A Lot or a Little?
What you will—and won't—find in this game.
While there are clear distinctions between good and evil in the Star Wars universe, this particular game can send a somewhat mixed message in that there are a whole series of missions that allow players to take on the role of villains. In these missions, you will have to shoot and destroy many of the heroic characters you've just been playing as.
Positive Role Models
The amount of loyalty and teamwork on display from the heroic characters here is impressive. The good guys constantly put themselves in harm's way in order to help out or rescue a friend. And they often try to capture a villain, rather than destroy him or her outright.
Ease of Play
The ease of play here may depend on which console you're using. We had no trouble on an Xbox 360 version, but a test of the Wii version showed some confusing discrepancies between onscreen instructions and the buttons you really need to press for some actions.
Violence & Scariness
The game's characters are all depicted as plastic Lego toys, which mitigates the severity of the violence, but the fighting here is much more intense than in previous Lego video games. There are massive battle scenes, during which there appear to be hundreds of combatants onscreen. Laser blasts and fiery explosions are everywhere you look. And it gets loud. Lego characters break apart when killed. During one movie sequence, a hero character loses an arm (he replaces it, but it hangs down, floppy and useless). In another, a good guy is shot in the chest and appears to die, but a Jedi character "heals" him by removing the bullet hole (which turns out to be a decal).
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Sex, Romance & Nudity
You see a droid on the toilet as a visual joke.
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Products & Purchases
The game is awash in licensed images from both the Star Wars and Lego brands.
Parents Need to Know
Parents need to know that LEGO Star Wars III: The Clone Wars is a toy-based, movie-licensed action game, but with a better pedigree than that description generally implies. The LEGO video games have a big following because they have been consistently high-quality games, and this one is no exception. However, this one is more violent than previous games. There are massive chaotic battles with scores of weapon-wielding warriors onscreen at once; the sheer intensity of it all may be overwhelming for some younger children. In a way, the violence here mimics the darker, more intense fighting and action sequences of the Star Wars: Clone Wars cartoon series, on which it is based.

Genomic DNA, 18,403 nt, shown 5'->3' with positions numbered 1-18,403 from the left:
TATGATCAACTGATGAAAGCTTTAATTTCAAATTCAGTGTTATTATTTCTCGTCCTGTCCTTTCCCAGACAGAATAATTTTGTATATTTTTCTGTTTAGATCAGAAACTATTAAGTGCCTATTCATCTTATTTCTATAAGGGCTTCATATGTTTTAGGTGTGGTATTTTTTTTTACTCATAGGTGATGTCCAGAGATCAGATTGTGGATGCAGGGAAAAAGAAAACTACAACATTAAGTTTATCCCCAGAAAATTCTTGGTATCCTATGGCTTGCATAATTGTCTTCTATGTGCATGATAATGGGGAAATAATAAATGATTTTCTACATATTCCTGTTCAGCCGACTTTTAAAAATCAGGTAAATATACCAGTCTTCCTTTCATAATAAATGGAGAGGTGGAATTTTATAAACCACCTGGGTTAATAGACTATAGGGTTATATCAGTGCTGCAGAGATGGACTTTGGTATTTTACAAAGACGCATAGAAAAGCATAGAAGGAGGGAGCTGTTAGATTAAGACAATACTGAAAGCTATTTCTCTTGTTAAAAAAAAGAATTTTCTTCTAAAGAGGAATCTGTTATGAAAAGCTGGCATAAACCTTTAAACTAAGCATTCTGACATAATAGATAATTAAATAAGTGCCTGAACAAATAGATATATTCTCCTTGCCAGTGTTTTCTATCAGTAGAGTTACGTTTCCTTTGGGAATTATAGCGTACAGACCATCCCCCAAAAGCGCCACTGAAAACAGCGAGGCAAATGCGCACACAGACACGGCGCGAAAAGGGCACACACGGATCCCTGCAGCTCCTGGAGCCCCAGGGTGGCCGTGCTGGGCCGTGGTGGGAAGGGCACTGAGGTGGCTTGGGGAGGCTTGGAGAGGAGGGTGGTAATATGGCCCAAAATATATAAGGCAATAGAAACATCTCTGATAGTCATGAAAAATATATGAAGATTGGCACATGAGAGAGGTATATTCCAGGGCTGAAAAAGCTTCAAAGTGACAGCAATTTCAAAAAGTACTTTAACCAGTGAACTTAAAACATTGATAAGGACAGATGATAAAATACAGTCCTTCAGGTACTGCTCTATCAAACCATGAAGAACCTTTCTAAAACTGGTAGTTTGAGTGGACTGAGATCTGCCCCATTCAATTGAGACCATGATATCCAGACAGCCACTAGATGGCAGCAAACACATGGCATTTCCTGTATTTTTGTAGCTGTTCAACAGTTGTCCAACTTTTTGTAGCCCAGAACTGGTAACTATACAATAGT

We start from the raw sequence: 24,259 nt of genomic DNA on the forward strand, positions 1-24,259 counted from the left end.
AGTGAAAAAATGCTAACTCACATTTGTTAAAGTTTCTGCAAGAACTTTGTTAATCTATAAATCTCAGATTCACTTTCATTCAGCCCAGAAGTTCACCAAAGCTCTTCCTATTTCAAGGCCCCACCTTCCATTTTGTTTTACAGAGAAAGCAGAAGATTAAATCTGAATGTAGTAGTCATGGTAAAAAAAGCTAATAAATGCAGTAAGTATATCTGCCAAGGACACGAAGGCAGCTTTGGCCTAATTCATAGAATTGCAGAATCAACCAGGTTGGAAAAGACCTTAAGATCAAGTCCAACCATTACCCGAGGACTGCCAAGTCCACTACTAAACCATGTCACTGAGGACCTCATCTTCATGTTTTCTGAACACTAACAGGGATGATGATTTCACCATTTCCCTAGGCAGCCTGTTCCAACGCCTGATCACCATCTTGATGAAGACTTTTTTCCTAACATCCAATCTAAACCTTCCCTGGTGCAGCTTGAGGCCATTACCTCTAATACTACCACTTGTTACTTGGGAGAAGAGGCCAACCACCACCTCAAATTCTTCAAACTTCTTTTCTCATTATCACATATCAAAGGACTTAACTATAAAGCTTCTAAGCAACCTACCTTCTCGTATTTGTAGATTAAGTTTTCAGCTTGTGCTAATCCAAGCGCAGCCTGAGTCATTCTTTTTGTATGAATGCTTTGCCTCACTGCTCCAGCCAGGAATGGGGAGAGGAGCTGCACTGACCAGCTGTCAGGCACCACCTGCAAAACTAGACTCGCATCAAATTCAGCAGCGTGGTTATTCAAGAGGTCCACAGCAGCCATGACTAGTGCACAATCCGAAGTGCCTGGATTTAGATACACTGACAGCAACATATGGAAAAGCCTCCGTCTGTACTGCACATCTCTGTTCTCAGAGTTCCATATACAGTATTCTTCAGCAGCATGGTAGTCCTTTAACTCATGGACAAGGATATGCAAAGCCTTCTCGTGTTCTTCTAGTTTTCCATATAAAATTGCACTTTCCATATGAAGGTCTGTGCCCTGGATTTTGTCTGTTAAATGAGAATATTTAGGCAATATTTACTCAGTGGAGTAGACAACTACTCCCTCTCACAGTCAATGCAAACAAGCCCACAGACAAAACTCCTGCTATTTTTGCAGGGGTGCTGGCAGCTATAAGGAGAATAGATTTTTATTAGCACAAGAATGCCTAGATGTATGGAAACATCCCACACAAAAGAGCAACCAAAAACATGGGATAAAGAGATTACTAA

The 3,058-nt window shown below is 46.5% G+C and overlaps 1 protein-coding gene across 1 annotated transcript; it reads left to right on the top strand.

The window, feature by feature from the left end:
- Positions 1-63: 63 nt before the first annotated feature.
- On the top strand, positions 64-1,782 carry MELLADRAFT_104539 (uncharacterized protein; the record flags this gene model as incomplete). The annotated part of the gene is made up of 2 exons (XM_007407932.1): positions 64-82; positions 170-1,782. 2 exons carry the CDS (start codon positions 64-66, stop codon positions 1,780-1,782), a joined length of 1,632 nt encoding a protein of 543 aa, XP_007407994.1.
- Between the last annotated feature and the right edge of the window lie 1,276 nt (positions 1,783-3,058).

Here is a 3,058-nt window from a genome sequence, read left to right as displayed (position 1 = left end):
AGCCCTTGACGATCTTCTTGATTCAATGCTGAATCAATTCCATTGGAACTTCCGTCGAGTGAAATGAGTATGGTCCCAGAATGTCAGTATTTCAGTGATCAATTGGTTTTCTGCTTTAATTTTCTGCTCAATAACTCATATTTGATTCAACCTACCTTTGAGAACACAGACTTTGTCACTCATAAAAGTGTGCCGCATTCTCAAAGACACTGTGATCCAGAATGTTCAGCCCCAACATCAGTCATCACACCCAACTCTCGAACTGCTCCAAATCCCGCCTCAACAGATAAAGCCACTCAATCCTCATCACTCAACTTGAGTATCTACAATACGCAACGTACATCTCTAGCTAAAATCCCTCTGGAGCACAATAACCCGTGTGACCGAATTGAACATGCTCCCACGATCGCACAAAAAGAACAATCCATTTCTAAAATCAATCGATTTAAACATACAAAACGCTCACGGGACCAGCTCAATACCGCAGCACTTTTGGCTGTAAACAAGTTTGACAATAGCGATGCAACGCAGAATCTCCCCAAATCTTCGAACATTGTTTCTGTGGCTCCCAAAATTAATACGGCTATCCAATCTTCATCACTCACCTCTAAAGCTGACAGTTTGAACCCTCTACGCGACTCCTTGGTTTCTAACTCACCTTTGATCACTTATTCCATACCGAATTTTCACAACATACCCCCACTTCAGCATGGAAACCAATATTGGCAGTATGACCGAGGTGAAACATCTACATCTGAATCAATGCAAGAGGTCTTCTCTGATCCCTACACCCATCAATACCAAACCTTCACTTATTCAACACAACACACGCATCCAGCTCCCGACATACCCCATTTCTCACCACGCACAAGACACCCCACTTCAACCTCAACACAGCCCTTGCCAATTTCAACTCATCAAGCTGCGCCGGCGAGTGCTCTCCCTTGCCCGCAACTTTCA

Is It Any Good?
Lego Star Wars III: The Clone Wars has a whole lot of good things going for it, and a few flaws that tend to stand out. On the positive side, it has the same witty sense of humor (especially in the cinematic scenes) as its predecessors, along with the same surprise-filled exploration aspect and incredibly enjoyable character-collecting aspect. The hub world (from which you can enter into different episodic missions) is astoundingly vast, with new areas opening up constantly. And the non-linear mission set-up is a nice change of pace for the LEGO games -- you can jump around the story, always having at least three new mission options open to you. While the massive battle scenes are technologically impressive, it sometimes feels too chaotic. You will frequently lose track of your character. And the mission levels are sometimes incredibly long, requiring a half-hour or more to finish. That wouldn't be a bad thing if you were able to save along the way -- but you're not. On the whole, this is still a great game, though, and should please most fans.
Did we miss something on diversity?
Research shows a connection between kids' healthy self-esteem and positive portrayals in media. That's why we've added a new "Diverse Representations" section to our reviews that will be rolling out on an ongoing basis. You can help us help kids by suggesting a diversity update.